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Re: Algae and Other Problems

On Fri, 11 Feb 2000, Ryan Mills wrote:

> I use the Flourish liquid (.8 ml divided over the
> week) and the iron suppliment (.25 ml per day).

That doesn't strike me as being very much.

> The ph is about 6.8, GH-100, phosphates-.1ppm,
> nitrates-0 (until I added some nitrate of soda),
> temperature-77, kh-unknown at the present time
> (because I haven't been able to get a kit), although
> my buffer was recently tested at 20.

If your GH is 100 ppm then you shouldn't (under most conditions) be having
calcium deficiency problems.  If the buffer is 20 ppm then that's pretty
low and you probably want to increase it.

> Fish are two Steatocranus tinanti, 8 "Columbian Red
> Tail" tetras, 6 otocinclus, 3 SAE (just added), and
> one 9 year old + Pekoltia vittatus.
> Now, my problems.
> 1.  calcium deficiencies.  My tenellus leaves continue
> to look chalky and sometimes bent a bit after trying a
> variety of calcium suppliments.  I've tried calcium
> chloride, gluconate, and hydroxide.  None make a
> difference.

If the problem is calcium deficiency, then any one of those should work.
Besides, calcium is normally the largest part of general hardness so with
GH at 100 ppm you should have plenty of calcium.  Perhaps the problem
isn't calcium deficiency?

> I recently tried a very small ammount of
> a Kent marine buffer that I at first thought to
> contain calcium carbonate.  Then I realized it has
> carbonate, bicarbonate, and other salts of magnesium,
> boron, and potassium, but not calcium.  I should have
> paid attention.  What a dunce I am.  Anyway, I
> understand the carbonate form is best.  What is a good
> source for it?

Shells. Crushed marble, limestone or dolomite.  Dietary calcium
supplements (not the chewable kind).  No doubt there's more.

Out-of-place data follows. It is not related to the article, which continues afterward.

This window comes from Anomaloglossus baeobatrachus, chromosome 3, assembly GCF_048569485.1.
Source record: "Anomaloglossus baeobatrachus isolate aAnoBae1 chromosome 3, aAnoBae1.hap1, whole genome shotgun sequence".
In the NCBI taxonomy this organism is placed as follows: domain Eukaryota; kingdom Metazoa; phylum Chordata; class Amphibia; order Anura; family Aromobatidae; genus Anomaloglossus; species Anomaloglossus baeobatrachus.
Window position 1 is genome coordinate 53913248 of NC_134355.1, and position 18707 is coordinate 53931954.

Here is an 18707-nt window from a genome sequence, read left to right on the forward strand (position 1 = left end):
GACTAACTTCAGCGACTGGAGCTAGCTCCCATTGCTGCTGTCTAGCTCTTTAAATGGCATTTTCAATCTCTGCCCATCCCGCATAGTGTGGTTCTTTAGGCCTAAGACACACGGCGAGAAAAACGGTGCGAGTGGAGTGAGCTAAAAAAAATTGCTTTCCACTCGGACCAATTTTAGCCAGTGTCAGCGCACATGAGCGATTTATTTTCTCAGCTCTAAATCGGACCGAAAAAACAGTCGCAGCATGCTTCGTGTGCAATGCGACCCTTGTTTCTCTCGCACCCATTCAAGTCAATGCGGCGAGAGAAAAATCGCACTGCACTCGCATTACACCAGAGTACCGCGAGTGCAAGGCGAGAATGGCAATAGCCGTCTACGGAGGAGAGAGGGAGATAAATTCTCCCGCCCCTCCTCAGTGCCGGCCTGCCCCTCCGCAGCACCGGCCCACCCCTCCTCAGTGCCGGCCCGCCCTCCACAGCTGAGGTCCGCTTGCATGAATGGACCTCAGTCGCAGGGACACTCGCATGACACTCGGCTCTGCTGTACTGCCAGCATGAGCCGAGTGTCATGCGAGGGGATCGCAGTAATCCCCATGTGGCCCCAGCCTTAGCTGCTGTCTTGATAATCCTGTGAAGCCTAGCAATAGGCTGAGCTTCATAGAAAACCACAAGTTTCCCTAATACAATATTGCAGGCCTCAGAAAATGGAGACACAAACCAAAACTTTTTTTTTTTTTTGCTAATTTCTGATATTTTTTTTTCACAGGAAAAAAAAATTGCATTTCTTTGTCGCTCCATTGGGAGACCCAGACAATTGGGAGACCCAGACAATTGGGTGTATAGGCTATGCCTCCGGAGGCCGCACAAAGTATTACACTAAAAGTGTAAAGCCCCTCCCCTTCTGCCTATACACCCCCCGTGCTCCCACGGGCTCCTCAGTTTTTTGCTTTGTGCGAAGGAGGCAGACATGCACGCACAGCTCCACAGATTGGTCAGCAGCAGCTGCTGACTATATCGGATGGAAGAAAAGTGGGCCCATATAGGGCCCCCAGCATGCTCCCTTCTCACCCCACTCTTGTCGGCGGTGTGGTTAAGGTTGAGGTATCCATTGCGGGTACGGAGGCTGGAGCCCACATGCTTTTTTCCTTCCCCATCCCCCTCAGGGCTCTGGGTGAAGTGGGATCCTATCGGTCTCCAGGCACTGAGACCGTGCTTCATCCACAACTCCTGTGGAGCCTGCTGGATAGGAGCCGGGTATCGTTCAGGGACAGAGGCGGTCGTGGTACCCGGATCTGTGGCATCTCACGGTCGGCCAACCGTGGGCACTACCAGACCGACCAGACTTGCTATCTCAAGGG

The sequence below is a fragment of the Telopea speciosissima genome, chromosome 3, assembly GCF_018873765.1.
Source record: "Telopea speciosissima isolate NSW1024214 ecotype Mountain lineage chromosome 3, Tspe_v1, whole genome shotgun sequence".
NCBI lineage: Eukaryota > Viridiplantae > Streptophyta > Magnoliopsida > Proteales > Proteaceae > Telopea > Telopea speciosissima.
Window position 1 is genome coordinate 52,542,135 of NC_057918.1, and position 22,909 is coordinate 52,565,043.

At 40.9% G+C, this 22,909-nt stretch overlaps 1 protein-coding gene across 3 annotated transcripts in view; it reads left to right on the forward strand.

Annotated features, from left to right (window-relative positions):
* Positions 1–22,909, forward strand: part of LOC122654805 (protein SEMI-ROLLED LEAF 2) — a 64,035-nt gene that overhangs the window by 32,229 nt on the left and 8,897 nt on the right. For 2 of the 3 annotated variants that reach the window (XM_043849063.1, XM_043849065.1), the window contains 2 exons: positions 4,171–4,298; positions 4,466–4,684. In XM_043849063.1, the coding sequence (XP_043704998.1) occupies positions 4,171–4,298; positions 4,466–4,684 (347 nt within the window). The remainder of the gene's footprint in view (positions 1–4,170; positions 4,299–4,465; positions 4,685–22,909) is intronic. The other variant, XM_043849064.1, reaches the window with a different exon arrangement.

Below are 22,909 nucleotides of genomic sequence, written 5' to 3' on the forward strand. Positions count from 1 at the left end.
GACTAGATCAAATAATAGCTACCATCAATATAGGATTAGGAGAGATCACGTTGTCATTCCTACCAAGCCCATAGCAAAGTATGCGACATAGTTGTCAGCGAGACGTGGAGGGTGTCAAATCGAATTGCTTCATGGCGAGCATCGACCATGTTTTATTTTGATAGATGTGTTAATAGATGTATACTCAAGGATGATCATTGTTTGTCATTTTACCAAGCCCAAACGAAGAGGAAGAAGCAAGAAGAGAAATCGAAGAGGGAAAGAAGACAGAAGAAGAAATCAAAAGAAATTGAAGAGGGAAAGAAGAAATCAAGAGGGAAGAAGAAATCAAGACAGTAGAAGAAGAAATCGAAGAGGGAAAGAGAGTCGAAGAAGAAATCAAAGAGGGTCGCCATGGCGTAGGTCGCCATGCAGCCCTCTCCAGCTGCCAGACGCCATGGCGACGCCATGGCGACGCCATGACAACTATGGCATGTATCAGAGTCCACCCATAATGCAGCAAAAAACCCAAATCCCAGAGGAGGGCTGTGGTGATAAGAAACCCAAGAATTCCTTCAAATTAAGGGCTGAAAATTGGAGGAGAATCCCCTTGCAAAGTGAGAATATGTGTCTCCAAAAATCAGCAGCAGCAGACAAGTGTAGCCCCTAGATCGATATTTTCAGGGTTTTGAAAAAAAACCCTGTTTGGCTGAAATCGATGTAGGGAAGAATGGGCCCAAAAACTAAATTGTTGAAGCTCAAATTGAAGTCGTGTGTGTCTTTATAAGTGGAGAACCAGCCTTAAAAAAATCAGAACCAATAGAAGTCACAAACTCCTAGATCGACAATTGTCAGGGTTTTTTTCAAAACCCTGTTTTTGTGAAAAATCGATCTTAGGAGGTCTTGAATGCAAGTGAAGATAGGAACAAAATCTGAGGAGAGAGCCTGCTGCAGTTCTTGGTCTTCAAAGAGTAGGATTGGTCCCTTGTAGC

> My buffer had been tested as zero
> before the addition of the Kent stuff.  Will the
> calcium carbonate help that and prevent the ph from
> going down too far?

Calcium carbonate will increase KH and GH equally.  An increase in KH (all
else being equal) will increase the pH.

> Will the leaves be greener and
> straight?

Not if calcium deficiency isn't the problem.

Instead of trying to dose calcium or any other specific element (which
might cause an unhealthy imbalance in the electrolytes), why not just
increase the amount of RO Right that you use to amend the makeup water?
Real fresh water (low GH, low KH etc.) isn't the best medium for growing
most plants. In saying that, I am assuming that RO right contains a
reasonable balance of calcium, magnesium, potassium and sodium.

 > 2.  An undefeatable thread-like algae.

Give your SAEs more time to work on it.  They'll go through the softer
green algae first and get to the less palatable stuff later.  In the mean
time to remove excess algae, trim the effected leaves and maybe (after
getting more buffer capacity) try increasing the CO2 level.  With 20 ppm
of alkalinity and a pH of 6.8 you have only about 5 ppm of CO2.

> 3.  Too much space between the nodes on the Limnophila
> sessiflora and Myriophylum.

I don't grow any of those plants.  I usually move plants that don't look
attractive to another setting or another tank where conditions are
different.  That's way easier than trying to tailor a tank to make
everything grow just so.

Roger Miller